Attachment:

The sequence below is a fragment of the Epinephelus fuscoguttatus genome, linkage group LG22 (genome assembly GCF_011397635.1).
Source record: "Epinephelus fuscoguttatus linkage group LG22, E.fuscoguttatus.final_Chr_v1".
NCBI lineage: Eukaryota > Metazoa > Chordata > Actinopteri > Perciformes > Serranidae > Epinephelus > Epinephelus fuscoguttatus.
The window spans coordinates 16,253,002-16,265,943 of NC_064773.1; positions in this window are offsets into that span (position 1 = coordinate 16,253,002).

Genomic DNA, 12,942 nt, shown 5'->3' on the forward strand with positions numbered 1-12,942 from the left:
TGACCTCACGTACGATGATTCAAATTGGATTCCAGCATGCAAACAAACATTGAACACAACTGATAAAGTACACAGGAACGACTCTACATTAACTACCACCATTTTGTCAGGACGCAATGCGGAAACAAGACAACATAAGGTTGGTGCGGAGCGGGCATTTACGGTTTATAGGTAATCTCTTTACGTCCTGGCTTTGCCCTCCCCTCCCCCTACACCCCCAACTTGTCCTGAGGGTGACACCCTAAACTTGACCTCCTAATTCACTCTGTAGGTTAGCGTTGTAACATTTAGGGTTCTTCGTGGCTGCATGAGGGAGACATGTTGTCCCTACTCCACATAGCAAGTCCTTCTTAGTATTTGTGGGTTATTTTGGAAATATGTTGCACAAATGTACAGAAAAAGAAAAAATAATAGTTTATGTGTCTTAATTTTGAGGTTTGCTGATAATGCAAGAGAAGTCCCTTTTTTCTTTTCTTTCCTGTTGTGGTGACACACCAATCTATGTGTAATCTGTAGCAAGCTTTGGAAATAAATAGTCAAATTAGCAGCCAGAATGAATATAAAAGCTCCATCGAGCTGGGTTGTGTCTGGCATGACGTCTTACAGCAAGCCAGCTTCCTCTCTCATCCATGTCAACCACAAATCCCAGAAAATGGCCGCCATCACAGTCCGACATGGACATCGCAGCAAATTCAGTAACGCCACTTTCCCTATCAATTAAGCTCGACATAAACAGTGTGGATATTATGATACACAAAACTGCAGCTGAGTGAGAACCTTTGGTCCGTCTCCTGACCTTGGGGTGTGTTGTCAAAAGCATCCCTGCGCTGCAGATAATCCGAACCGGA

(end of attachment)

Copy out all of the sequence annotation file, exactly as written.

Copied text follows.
The sequence below is a fragment of the Epinephelus fuscoguttatus genome, linkage group LG22 (genome assembly GCF_011397635.1).
Source record: "Epinephelus fuscoguttatus linkage group LG22, E.fuscoguttatus.final_Chr_v1".
NCBI lineage: Eukaryota > Metazoa > Chordata > Actinopteri > Perciformes > Serranidae > Epinephelus > Epinephelus fuscoguttatus.
The window spans coordinates 16,253,002-16,265,943 of NC_064773.1; positions in this window are offsets into that span (position 1 = coordinate 16,253,002).

Genomic DNA, 12,942 nt, shown 5'->3' on the forward strand with positions numbered 1-12,942 from the left:
TGACCTCACGTACGATGATTCAAATTGGATTCCAGCATGCAAACAAACATTGAACACAACTGATAAAGTACACAGGAACGACTCTACATTAACTACCACCATTTTGTCAGGACGCAATGCGGAAACAAGACAACATAAGGTTGGTGCGGAGCGGGCATTTACGGTTTATAGGTAATCTCTTTACGTCCTGGCTTTGCCCTCCCCTCCCCCTACACCCCCAACTTGTCCTGAGGGTGACACCCTAAACTTGACCTCCTAATTCACTCTGTAGGTTAGCGTTGTAACATTTAGGGTTCTTCGTGGCTGCATGAGGGAGACATGTTGTCCCTACTCCACATAGCAAGTCCTTCTTAGTATTTGTGGGTTATTTTGGAAATATGTTGCACAAATGTACAGAAAAAGAAAAAATAATAGTTTATGTGTCTTAATTTTGAGGTTTGCTGATAATGCAAGAGAAGTCCCTTTTTTCTTTTCTTTCCTGTTGTGGTGACACACCAATCTATGTGTAATCTGTAGCAAGCTTTGGAAATAAATAGTCAAATTAGCAGCCAGAATGAATATAAAAGCTCCATCGAGCTGGGTTGTGTCTGGCATGACGTCTTACAGCAAGCCAGCTTCCTCTCTCATCCATGTCAACCACAAATCCCAGAAAATGGCCGCCATCACAGTCCGACATGGACATCGCAGCAAATTCAGTAACGCCACTTTCCCTATCAATTAAGCTCGACATAAACAGTGTGGATATTATGATACACAAAACTGCAGCTGAGTGAGAACCTTTGGTCCGTCTCCTGACCTTGGGGTGTGTTGTCAAAAGCATCCCTGCGCTGCAGATAATCCGAACCGGA